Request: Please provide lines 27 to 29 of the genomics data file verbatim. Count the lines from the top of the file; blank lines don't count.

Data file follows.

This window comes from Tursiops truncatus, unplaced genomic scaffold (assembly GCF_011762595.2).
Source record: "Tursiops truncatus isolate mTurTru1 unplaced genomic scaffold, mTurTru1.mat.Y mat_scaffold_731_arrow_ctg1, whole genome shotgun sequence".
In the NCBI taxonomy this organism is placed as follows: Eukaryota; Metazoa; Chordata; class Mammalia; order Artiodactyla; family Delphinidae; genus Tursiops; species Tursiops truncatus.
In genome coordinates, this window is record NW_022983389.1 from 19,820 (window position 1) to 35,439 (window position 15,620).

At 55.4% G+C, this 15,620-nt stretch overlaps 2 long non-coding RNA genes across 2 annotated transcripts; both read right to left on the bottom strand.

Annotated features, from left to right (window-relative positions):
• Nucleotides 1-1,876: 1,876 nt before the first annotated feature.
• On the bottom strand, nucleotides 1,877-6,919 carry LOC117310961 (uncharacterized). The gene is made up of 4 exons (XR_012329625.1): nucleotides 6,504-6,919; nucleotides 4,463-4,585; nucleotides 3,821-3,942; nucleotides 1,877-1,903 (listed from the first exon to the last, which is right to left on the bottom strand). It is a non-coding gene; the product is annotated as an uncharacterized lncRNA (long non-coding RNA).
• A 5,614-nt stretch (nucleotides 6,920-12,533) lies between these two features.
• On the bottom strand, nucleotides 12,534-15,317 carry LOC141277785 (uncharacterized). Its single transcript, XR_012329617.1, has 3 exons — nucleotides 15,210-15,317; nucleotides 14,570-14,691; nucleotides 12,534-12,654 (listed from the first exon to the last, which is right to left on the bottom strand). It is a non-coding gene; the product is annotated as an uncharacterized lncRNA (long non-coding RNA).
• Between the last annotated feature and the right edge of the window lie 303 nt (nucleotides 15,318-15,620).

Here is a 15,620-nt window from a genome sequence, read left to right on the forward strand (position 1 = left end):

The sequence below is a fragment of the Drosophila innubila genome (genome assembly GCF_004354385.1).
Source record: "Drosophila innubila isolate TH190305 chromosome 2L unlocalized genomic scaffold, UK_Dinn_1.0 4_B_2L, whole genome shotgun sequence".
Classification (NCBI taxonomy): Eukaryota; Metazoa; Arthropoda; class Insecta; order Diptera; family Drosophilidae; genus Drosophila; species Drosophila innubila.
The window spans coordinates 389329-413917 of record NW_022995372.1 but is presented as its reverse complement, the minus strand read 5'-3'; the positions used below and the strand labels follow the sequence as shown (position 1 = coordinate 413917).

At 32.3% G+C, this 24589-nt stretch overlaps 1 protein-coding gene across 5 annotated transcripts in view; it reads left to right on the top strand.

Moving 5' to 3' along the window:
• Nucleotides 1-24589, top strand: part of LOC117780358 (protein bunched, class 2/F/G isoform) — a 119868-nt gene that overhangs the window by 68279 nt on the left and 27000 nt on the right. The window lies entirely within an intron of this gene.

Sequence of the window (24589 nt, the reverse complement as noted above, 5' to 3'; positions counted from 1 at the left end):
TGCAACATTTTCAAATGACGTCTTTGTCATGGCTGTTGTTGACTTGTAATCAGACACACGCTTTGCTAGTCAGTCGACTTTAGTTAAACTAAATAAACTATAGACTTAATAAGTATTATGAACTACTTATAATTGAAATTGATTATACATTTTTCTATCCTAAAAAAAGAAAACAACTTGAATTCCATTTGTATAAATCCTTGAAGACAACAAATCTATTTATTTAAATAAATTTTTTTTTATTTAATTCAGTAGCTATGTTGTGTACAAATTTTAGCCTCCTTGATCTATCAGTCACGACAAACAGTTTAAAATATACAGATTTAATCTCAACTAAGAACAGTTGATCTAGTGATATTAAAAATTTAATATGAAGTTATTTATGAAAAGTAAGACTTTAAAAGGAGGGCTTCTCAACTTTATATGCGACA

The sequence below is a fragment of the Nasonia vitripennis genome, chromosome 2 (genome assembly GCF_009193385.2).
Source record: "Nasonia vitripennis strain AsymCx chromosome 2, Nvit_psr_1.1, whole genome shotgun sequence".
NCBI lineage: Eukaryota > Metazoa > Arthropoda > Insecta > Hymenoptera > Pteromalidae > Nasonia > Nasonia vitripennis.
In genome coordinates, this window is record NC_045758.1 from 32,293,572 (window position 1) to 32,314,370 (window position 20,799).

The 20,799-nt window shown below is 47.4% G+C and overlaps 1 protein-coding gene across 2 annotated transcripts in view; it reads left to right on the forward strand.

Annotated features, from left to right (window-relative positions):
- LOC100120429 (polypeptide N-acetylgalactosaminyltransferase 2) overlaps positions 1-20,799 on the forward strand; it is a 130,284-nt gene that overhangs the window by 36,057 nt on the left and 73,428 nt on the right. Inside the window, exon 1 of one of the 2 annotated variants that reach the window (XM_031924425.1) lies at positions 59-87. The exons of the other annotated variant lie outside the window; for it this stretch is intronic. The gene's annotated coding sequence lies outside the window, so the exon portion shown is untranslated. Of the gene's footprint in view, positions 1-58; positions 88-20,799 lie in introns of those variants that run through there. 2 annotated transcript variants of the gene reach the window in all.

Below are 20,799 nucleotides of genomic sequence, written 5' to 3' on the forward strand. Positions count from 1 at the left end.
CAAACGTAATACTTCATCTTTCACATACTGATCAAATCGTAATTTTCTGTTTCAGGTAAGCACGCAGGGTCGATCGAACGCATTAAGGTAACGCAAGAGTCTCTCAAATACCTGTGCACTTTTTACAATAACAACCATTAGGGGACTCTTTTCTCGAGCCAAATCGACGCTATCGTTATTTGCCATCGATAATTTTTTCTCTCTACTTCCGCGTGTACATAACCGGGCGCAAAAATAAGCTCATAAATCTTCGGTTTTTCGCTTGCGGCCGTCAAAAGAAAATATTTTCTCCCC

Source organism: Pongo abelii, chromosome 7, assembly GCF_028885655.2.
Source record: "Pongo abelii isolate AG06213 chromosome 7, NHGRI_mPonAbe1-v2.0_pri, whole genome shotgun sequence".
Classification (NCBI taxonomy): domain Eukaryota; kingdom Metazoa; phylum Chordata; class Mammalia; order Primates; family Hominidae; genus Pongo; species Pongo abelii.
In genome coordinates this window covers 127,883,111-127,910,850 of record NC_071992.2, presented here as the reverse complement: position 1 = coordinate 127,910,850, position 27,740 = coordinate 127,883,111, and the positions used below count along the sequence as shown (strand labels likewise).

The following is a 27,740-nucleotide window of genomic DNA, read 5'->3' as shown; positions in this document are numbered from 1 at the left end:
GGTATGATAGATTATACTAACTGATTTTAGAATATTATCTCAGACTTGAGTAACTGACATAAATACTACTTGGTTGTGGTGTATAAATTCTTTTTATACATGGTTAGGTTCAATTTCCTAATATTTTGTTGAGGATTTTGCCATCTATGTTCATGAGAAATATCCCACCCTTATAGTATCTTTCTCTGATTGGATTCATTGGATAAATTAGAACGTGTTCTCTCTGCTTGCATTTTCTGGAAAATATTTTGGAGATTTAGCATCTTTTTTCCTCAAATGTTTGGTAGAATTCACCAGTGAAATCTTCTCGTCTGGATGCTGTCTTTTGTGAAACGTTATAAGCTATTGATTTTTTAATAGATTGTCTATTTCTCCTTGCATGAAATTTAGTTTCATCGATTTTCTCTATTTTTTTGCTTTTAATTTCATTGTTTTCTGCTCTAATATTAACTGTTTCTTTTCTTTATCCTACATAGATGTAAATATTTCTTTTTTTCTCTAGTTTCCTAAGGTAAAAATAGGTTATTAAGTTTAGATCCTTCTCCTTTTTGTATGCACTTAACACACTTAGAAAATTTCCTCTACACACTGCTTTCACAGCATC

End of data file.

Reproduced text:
Annotated features, from left to right (window-relative positions):
- LOC100120429 (polypeptide N-acetylgalactosaminyltransferase 2) overlaps positions 1-20,799 on the forward strand; it is a 130,284-nt gene that overhangs the window by 36,057 nt on the left and 73,428 nt on the right. Inside the window, exon 1 of one of the 2 annotated variants that reach the window (XM_031924425.1) lies at positions 59-87. The exons of the other annotated variant lie outside the window; for it this stretch is intronic. The gene's annotated coding sequence lies outside the window, so the exon portion shown is untranslated. Of the gene's footprint in view, positions 1-58; positions 88-20,799 lie in introns of those variants that run through there. 2 annotated transcript variants of the gene reach the window in all.

Below are 20,799 nucleotides of genomic sequence, written 5' to 3' on the forward strand. Positions count from 1 at the left end.